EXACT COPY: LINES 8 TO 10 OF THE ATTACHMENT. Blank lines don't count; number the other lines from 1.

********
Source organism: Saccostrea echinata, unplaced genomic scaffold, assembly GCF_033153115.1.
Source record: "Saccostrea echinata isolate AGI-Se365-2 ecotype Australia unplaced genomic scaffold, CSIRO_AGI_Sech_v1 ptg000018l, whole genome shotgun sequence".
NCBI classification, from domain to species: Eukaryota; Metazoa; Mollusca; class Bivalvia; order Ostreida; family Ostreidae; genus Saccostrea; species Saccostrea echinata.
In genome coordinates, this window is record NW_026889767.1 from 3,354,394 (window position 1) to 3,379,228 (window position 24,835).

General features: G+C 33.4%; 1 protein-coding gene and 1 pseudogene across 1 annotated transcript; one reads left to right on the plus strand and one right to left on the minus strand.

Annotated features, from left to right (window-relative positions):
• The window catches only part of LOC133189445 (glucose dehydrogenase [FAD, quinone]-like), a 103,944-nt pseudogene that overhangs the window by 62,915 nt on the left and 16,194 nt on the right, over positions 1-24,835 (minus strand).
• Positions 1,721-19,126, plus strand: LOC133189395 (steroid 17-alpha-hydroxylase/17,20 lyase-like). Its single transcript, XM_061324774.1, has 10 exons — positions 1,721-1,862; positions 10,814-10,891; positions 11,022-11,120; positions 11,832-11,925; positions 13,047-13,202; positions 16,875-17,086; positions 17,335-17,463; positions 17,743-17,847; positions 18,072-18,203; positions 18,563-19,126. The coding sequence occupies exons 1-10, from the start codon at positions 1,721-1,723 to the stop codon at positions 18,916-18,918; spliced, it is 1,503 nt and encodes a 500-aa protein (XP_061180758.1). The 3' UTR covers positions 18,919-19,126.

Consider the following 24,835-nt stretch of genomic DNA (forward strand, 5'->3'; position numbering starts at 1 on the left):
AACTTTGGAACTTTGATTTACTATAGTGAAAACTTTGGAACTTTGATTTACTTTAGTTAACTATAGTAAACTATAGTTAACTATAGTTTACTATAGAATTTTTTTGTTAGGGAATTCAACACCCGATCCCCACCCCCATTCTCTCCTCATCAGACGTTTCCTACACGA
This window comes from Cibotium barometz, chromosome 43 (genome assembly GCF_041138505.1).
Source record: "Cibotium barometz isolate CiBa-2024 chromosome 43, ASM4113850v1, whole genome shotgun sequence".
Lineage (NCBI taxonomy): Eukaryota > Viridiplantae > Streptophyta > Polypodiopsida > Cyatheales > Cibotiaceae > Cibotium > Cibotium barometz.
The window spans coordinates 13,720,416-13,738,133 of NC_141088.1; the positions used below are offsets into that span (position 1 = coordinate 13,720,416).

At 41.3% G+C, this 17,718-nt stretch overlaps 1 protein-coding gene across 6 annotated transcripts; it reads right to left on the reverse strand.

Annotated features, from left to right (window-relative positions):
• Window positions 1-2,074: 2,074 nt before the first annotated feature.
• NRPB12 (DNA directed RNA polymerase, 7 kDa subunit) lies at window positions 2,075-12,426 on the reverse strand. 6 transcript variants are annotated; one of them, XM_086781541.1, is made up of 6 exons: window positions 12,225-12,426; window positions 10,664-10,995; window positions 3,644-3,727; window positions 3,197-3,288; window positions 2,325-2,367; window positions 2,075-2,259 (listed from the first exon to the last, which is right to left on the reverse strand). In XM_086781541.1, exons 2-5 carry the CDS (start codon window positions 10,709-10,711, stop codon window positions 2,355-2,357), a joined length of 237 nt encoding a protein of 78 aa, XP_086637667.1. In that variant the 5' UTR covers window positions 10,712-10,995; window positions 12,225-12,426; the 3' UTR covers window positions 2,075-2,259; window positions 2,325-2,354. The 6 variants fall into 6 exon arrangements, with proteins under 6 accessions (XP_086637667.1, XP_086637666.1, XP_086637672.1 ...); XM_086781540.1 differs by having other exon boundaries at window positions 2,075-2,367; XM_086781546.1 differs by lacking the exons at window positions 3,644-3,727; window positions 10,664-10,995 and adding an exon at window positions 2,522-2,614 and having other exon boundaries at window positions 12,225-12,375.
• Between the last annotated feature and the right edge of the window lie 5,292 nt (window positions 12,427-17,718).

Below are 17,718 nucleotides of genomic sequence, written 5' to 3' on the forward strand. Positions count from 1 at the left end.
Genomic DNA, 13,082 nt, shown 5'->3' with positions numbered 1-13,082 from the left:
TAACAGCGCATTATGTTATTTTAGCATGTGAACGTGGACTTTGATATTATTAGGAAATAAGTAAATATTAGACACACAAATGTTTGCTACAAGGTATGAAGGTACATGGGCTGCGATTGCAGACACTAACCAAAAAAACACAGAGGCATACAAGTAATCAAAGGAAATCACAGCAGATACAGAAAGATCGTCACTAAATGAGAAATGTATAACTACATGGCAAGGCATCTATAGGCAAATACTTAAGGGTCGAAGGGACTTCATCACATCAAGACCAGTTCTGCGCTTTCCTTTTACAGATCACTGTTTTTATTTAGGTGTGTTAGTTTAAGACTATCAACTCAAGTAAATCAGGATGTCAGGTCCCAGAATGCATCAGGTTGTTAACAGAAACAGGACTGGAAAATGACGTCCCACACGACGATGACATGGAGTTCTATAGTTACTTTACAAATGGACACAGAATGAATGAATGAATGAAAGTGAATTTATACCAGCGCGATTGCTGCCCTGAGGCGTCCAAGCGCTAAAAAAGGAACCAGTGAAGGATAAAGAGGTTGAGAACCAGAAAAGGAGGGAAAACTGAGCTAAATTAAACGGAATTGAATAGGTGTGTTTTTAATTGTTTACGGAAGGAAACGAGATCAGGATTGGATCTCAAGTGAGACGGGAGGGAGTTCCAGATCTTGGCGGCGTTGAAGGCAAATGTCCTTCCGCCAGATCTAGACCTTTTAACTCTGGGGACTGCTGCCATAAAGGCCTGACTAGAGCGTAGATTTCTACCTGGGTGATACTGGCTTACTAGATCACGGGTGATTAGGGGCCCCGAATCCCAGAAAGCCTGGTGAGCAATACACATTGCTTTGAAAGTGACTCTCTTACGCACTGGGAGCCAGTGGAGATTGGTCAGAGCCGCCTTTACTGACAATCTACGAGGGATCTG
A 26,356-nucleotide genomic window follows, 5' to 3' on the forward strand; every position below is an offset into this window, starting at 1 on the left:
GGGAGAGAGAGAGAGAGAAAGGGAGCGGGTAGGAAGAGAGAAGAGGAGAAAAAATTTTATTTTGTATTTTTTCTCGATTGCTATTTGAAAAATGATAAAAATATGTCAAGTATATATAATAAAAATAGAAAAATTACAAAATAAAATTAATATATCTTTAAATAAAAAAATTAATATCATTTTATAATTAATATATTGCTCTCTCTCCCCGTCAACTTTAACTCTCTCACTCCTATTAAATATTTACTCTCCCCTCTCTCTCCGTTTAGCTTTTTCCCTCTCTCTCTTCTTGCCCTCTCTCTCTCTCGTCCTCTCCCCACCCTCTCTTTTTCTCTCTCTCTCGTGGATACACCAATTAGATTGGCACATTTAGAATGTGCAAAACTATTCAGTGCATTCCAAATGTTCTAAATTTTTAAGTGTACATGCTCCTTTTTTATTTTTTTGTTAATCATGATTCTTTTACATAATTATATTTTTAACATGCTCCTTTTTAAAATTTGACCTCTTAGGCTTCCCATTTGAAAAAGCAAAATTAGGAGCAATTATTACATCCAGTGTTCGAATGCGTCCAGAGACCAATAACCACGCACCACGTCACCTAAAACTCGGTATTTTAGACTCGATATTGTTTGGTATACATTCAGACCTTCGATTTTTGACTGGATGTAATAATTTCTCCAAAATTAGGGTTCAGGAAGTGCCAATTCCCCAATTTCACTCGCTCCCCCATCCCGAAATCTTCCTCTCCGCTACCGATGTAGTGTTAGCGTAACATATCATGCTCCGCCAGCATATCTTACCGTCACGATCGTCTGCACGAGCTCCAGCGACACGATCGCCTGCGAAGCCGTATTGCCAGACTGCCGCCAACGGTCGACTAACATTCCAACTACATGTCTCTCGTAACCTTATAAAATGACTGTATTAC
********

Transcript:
• Positions 1,721-19,126, plus strand: LOC133189395 (steroid 17-alpha-hydroxylase/17,20 lyase-like). Its single transcript, XM_061324774.1, has 10 exons — positions 1,721-1,862; positions 10,814-10,891; positions 11,022-11,120; positions 11,832-11,925; positions 13,047-13,202; positions 16,875-17,086; positions 17,335-17,463; positions 17,743-17,847; positions 18,072-18,203; positions 18,563-19,126. The coding sequence occupies exons 1-10, from the start codon at positions 1,721-1,723 to the stop codon at positions 18,916-18,918; spliced, it is 1,503 nt and encodes a 500-aa protein (XP_061180758.1). The 3' UTR covers positions 18,919-19,126.

Consider the following 24,835-nt stretch of genomic DNA (forward strand, 5'->3'; position numbering starts at 1 on the left):
AACTTTGGAACTTTGATTTACTATAGTGAAAACTTTGGAACTTTGATTTACTTTAGTTAACTATAGTAAACTATAGTTAACTATAGTTTACTATAGAATTTTTTTGTTAGGGAATTCAACACCCGATCCCCACCCCCATTCTCTCCTCATCAGACGTTTCCTACACGA